It means the salvation calling of God which is so effective that you get saved. That is, the gospel was proclaimed in some form, and it went into your heart and energized or produced faith in you that saves you.
7.. What do God’s choosing and election and predestination mean?
They are synonyms for our purpose here.
Some verses spell out his election.
2 Thess. 2:13-14 says God chose believers from the beginning to be saved, through sanctification by the Spirit and belief in the truth. He called us to this.
This clearly shows that the call of salvation went forth, and we believed it, and he chose us to be saved. Our sanctification just means he sustains our salvation and leads us on the paths of righteousness. So our faith and his choosing work together. It is like the Parable of the Wedding Banquet, again. God sent out the invitations, but some refused and others responded.
Eph. 1:4 teaches that he chose us in Christ before the foundation of the world.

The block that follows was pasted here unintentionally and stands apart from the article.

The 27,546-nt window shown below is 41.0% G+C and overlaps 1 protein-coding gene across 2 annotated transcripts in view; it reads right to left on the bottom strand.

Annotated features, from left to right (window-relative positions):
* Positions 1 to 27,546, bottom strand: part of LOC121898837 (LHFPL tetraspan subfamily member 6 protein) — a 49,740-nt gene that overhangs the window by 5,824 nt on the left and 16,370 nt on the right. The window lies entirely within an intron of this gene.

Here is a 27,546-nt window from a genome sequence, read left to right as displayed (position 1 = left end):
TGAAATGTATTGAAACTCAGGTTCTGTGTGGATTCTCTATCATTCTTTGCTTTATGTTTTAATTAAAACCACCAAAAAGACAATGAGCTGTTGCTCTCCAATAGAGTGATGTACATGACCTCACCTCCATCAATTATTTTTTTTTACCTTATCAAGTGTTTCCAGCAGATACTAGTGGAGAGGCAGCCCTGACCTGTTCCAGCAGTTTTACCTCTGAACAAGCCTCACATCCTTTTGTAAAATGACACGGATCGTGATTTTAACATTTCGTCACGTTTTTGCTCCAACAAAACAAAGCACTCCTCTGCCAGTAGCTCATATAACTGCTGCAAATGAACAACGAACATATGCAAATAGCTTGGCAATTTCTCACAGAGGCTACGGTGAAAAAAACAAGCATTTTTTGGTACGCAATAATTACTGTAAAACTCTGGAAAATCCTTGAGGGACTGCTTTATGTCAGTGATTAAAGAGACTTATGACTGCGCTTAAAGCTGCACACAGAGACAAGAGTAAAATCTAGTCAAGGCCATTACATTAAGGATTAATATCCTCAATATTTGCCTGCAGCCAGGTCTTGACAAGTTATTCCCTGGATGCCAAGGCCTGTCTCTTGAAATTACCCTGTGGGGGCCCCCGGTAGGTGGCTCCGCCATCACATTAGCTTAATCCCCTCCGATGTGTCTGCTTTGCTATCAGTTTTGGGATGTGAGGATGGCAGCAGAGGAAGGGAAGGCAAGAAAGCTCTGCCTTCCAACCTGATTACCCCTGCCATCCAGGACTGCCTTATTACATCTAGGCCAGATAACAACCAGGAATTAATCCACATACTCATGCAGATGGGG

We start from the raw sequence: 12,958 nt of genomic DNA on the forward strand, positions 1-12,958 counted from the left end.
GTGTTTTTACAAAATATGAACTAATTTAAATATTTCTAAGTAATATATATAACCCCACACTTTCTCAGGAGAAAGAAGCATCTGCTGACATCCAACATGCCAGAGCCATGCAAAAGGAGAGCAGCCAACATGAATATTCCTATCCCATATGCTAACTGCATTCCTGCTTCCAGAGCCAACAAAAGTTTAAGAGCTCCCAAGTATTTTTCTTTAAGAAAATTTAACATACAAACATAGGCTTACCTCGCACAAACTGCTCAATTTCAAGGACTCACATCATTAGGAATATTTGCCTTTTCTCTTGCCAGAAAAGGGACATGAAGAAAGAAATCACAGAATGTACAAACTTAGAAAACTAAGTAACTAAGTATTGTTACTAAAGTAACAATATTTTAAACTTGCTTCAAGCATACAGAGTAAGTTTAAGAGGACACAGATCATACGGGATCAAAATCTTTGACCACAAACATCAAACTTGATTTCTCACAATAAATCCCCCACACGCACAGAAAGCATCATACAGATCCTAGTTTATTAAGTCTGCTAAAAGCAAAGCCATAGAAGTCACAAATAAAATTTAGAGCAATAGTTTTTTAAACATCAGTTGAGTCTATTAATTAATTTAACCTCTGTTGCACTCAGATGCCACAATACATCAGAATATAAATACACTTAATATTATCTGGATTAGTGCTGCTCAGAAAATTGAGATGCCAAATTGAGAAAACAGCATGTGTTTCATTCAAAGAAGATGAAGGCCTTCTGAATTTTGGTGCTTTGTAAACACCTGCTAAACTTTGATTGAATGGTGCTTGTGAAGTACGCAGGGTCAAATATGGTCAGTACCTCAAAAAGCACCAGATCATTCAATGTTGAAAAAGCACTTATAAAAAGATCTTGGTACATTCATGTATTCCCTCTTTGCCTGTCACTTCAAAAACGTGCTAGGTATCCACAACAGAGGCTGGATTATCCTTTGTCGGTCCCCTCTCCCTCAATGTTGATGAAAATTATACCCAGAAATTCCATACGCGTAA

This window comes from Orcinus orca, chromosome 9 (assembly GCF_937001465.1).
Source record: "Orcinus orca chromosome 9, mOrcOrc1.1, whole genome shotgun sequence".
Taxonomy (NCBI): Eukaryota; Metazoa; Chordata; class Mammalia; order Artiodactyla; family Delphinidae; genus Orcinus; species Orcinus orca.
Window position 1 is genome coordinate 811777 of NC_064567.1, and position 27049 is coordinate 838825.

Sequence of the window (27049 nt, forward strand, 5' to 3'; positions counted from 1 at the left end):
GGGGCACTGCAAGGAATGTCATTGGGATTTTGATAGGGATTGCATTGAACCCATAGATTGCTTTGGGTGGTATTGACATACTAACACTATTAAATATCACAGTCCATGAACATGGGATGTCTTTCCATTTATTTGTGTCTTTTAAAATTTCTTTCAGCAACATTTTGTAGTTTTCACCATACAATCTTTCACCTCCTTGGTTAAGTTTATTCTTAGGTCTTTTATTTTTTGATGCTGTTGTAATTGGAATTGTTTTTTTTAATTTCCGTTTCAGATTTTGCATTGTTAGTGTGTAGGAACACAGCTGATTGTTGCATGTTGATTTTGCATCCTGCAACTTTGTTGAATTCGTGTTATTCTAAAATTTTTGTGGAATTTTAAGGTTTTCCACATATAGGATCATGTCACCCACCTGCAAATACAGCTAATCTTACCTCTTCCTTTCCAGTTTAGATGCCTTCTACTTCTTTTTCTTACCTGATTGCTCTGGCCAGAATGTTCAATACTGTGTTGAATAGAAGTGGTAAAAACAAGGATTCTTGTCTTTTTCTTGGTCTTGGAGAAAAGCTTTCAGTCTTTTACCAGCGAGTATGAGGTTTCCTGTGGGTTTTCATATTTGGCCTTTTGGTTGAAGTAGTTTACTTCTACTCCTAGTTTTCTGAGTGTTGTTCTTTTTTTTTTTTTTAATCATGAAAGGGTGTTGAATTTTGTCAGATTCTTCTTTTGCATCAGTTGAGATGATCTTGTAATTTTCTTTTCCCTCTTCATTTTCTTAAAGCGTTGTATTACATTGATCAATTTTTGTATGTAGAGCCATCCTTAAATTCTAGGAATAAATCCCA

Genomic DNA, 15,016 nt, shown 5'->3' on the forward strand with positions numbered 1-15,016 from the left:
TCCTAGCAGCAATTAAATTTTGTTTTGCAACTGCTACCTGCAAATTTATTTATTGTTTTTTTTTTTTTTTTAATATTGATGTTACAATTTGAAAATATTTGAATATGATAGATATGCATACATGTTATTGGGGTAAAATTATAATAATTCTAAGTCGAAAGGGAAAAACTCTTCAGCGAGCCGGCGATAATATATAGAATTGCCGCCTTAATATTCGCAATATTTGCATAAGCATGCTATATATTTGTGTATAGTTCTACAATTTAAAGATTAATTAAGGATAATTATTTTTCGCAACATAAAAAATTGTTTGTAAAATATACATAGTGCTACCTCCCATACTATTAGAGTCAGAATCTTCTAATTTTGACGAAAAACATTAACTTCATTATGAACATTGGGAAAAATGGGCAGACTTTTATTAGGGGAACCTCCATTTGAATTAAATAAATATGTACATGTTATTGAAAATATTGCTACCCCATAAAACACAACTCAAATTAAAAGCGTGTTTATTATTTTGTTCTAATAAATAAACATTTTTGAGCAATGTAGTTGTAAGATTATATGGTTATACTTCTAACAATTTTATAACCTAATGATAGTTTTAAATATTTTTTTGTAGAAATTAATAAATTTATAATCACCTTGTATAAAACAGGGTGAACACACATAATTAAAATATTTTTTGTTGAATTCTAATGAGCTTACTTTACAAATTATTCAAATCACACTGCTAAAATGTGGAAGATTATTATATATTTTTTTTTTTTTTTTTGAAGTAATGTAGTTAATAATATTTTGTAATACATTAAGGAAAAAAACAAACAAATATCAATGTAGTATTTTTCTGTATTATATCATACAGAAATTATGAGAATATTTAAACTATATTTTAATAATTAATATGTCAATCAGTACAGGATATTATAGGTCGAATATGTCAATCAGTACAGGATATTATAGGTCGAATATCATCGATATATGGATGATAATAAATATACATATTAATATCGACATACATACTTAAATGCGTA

This means that before Gen. 1:1 (“In the beginning God created the heavens and the earth”), God chose us. It is a remarkable that his plan reached back that far!
Eph. 1:12 says that in Christ we were chosen, having been predestined according to the plan of him who works everything out according to conformity to his will.
So election means that God chose or elected us or predestined us. But he did not compel us against our wills to accept his invitation.
Foreknowledge ≠ Force
Foreknowledge ≠ compulsion
God’s grace is resistible. God woos; he does not “rape.”
8.. What is the background of effective calling?
Several verses mention a remarkable truth: God’s plan was established from long ago, before the foundation of the world.
2 Tim. 1:9 says that we are called not by our works, but by his purpose and grace which he gave us in Christ Jesus ages ago.
Eph. 3:10-11 says that the church is to make known his eternal purpose that he accomplished in Christ Jesus.
Eph. 1:9-10 teaches us that the ultimate purpose of God is to head up or sum up all things in Christ.